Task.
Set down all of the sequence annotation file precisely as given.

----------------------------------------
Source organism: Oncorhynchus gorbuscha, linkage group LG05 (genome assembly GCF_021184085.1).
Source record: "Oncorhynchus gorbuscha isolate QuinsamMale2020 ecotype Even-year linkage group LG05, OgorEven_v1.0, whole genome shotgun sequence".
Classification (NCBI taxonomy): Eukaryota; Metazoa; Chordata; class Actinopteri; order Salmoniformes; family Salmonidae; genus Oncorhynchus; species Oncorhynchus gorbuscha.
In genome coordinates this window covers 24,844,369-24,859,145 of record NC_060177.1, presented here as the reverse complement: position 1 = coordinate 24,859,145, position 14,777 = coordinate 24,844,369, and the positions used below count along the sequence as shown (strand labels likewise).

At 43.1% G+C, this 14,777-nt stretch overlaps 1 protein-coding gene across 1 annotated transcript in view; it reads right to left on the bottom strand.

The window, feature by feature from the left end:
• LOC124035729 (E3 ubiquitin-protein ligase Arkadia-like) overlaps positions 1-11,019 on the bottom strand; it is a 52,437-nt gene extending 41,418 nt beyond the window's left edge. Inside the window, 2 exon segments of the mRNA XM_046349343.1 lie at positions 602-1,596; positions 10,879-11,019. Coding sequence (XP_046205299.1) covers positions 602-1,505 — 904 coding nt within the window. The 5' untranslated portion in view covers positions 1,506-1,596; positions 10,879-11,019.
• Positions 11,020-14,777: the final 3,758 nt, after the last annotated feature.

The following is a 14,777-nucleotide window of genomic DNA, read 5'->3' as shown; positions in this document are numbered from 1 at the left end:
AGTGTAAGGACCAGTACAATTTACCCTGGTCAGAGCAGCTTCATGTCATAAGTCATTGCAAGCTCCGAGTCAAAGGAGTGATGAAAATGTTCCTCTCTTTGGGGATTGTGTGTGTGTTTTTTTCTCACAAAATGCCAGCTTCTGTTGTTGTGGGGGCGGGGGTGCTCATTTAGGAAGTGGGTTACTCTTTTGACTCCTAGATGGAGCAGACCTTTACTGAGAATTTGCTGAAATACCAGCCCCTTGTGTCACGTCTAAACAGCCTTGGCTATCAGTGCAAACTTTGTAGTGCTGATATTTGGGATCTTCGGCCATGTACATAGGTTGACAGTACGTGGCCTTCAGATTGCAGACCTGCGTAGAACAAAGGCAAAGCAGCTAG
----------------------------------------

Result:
Source organism: Oncorhynchus gorbuscha, linkage group LG05 (genome assembly GCF_021184085.1).
Source record: "Oncorhynchus gorbuscha isolate QuinsamMale2020 ecotype Even-year linkage group LG05, OgorEven_v1.0, whole genome shotgun sequence".
Classification (NCBI taxonomy): Eukaryota; Metazoa; Chordata; class Actinopteri; order Salmoniformes; family Salmonidae; genus Oncorhynchus; species Oncorhynchus gorbuscha.
In genome coordinates this window covers 24,844,369-24,859,145 of record NC_060177.1, presented here as the reverse complement: position 1 = coordinate 24,859,145, position 14,777 = coordinate 24,844,369, and the positions used below count along the sequence as shown (strand labels likewise).

At 43.1% G+C, this 14,777-nt stretch overlaps 1 protein-coding gene across 1 annotated transcript in view; it reads right to left on the bottom strand.

The window, feature by feature from the left end:
• LOC124035729 (E3 ubiquitin-protein ligase Arkadia-like) overlaps positions 1-11,019 on the bottom strand; it is a 52,437-nt gene extending 41,418 nt beyond the window's left edge. Inside the window, 2 exon segments of the mRNA XM_046349343.1 lie at positions 602-1,596; positions 10,879-11,019. Coding sequence (XP_046205299.1) covers positions 602-1,505 — 904 coding nt within the window. The 5' untranslated portion in view covers positions 1,506-1,596; positions 10,879-11,019.
• Positions 11,020-14,777: the final 3,758 nt, after the last annotated feature.

The following is a 14,777-nucleotide window of genomic DNA, read 5'->3' as shown; positions in this document are numbered from 1 at the left end:
AGTGTAAGGACCAGTACAATTTACCCTGGTCAGAGCAGCTTCATGTCATAAGTCATTGCAAGCTCCGAGTCAAAGGAGTGATGAAAATGTTCCTCTCTTTGGGGATTGTGTGTGTGTTTTTTTCTCACAAAATGCCAGCTTCTGTTGTTGTGGGGGCGGGGGTGCTCATTTAGGAAGTGGGTTACTCTTTTGACTCCTAGATGGAGCAGACCTTTACTGAGAATTTGCTGAAATACCAGCCCCTTGTGTCACGTCTAAACAGCCTTGGCTATCAGTGCAAACTTTGTAGTGCTGATATTTGGGATCTTCGGCCATGTACATAGGTTGACAGTACGTGGCCTTCAGATTGCAGACCTGCGTAGAACAAAGGCAAAGCAGCTAG